Three Gorges Probe

City water vulnerable to ‘cancerous’ river

Shanghai Daily
November 1, 1999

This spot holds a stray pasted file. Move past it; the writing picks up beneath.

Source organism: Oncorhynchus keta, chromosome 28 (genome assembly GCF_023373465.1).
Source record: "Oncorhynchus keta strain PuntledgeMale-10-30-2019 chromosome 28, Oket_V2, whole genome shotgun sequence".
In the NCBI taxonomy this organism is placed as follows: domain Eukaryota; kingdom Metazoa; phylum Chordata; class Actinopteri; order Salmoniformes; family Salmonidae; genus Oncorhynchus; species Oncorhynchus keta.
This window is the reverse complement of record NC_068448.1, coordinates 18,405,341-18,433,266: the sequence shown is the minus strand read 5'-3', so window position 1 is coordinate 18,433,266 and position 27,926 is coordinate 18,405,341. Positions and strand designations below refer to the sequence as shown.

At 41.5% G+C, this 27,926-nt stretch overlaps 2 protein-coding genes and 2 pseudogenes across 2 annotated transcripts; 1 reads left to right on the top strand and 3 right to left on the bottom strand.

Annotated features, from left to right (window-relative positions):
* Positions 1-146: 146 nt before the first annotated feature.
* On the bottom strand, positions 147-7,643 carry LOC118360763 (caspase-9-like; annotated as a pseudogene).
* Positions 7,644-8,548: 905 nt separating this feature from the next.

Experts warned yesterday that the Yangtze River has become so “cancerous” with pollution that it is threatening the safety of drinking water in Shanghai and other cities along its banks. The effluents in some sections of China’s longest river are getting worse, and the Yangtze will become as filthy as the Yellow and Haihe rivers in five to 10 years if action isn’t taken soon, said Lu Jianjian, a professor at East China Normal University. The pollution presents a special challenge to Shanghai because the Yangtze is the city’s main source of drinking water, said Lu, who is also a member of the National Committee of the Chinese People’s Political Consultative Conference, the country’s top advisory body. Other cities along the river face similar drinking-water risks, experts said. More than 500 water pumping stations are located on the Yangtze’s banks, and some had to be moved midstream because of worsening pollution near the river’s edges. Lu said the Yangtze absorbs more than 40 percent of the country’s wastewater, about 25 billion tons a year, and that more than 80 percent of the wastes entering the river are untreated. Yuan Aiguo, a professor at the China University of Geosciences, urged authorities along the river to pay more attention to the problem. “Many officials think the pollution is nothing for the Yangtze, which has a large water flow and a capability for self-cleansing, but the pollution is very serious,” Yuan said. Just 31 percent of the water meets first- or second-class quality standards. Yuan warned that without new steps to curb pollution, 70 percent of the river’s water could rate below third class in three to five years. Liu Guangzhao, a Chinese-Australian scientist, said that if 70 percent of the water drops to fourth or fifth class, many plant species will disappear and the Yangtze will become a dead river. Professor Lu said that 126 animal species lived in the Yangtze in the mid-1980s, but the number dropped to 52 by 2002 due to the pollution. Environmentalists believe there are three major reasons for the worsening situation: industrial wastewater and sewage, agricultural pollution and wastes from shipping. Of the 16.75 billion tons of wastewater that flowed into the Yangtze in 2004, industrial waste accounted for 7.66 billion tons and domestic wastewater 9.09 billion tons. Experts estimated that chemical fertilizers, pesticides and other agricultural wastes accounted for one-third of the pollution. Every year about 210,000 ships run on the river, discharging 360 million tons of oil-contaminated effluents and sewage in addition to 75,000 tons of other wastes. Little progress has been made despite the construction of more than 170 wastewater treatment plants, experts said. Xinhua

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